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The Victorian Era 1833-1903

About Her

Her 411...

Elizabeth was only 55 years old when she passed but she lived an amazing life. She was well-educated, and wrote her very first poem at the age of six or eight. The Battle of Marathon was published when she was fourteen. Elizabeth enjoyed reading Greek and Latin authors, learned to read Hebrew and by twelve, she written a "epic" poem consisting of four books of rhyming couplets.

Her adulthood was hard but full of inspiration. She published many collection of poems, and even supported the abolition of slavery which caused trouble for her family. The family had financial losses and forced them to move three times. Afterwards, Elizabeth became very sick, and even more in risk of her health after the passing of her brother. However, she gain strength and better health because of the most famous courtship in literature; the marriage to Robert Browning. Love conquered all, and she got through everything.


Here's a portrait of Elizabeth.


About Her:

The Real Deal

Name:Elizabeth Barrett Browning
Birth Date: March 6,1806 Durham, England
Death Date: June 29,1861 Florence, Italy
Occupation: Poet
Martial Status: Married. Robert Browning
Published Works: The Battle of Marathon, An Essay on Mind and Other Poems, Aeschylus's Prometheus Bound, The Runaway Slave at Pilgrim's Point, The Romaunt of Margaret, The Romaunt of the Page, The Poet's Vow, The Cry of the Children, A New Spirit of the Age, A Drama of Exile, A Vision of Poets, Lady Geraldine's Courtship, Poems before Congress, Casa Guidi Windows, Sonnets from the Portuguese, Aurora Leigh, and many others.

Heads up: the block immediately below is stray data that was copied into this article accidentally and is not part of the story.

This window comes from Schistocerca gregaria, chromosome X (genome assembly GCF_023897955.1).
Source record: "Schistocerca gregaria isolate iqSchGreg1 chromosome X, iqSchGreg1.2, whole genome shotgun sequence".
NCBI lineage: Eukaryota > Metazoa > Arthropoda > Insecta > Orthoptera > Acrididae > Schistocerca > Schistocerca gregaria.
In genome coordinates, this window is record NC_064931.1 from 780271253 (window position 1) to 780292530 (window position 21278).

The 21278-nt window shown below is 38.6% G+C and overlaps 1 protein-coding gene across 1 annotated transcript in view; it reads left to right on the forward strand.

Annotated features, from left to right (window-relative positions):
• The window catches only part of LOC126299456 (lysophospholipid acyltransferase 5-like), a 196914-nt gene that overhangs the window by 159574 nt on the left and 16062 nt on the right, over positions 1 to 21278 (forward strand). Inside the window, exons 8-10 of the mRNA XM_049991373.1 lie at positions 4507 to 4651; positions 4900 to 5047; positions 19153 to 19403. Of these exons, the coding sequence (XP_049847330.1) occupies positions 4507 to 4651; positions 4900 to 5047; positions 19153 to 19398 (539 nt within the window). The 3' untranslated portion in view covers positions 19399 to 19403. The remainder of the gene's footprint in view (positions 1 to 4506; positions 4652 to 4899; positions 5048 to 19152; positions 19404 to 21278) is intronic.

Extra Facts

Elizabeth had a son in 1849 named Robert Barrett Browning a.k.a. Pen

According to Robert Bernard Martin,

Elizabeth Barrett Browning has always been one of those writers who act like a polished surface to reflect the concerns of those who write about them. . . . Part of the popular appeal her life has always exerted comes from its evocation of half-recognized motifs from legends, fairy-tales and other fictions; Sleeping Beauty, Juliet and Cinderella all jostle elbows in most accounts of her elopement and marriage, and when Browning reordered them in The Ring and the Book, he found cognates in the stories of Andromeda and Perseus, of St George and the princess victim, even — somewhat embarrassingly — in the flight into Egypt of the Holy Family. Probably a bit too pat for modern readers, particularly when Elizabeth seems to have cast herself in the leading roles. Not the least of their wishfulfilling quality has been that these youthful adventures all happened to a middle-aged woman.

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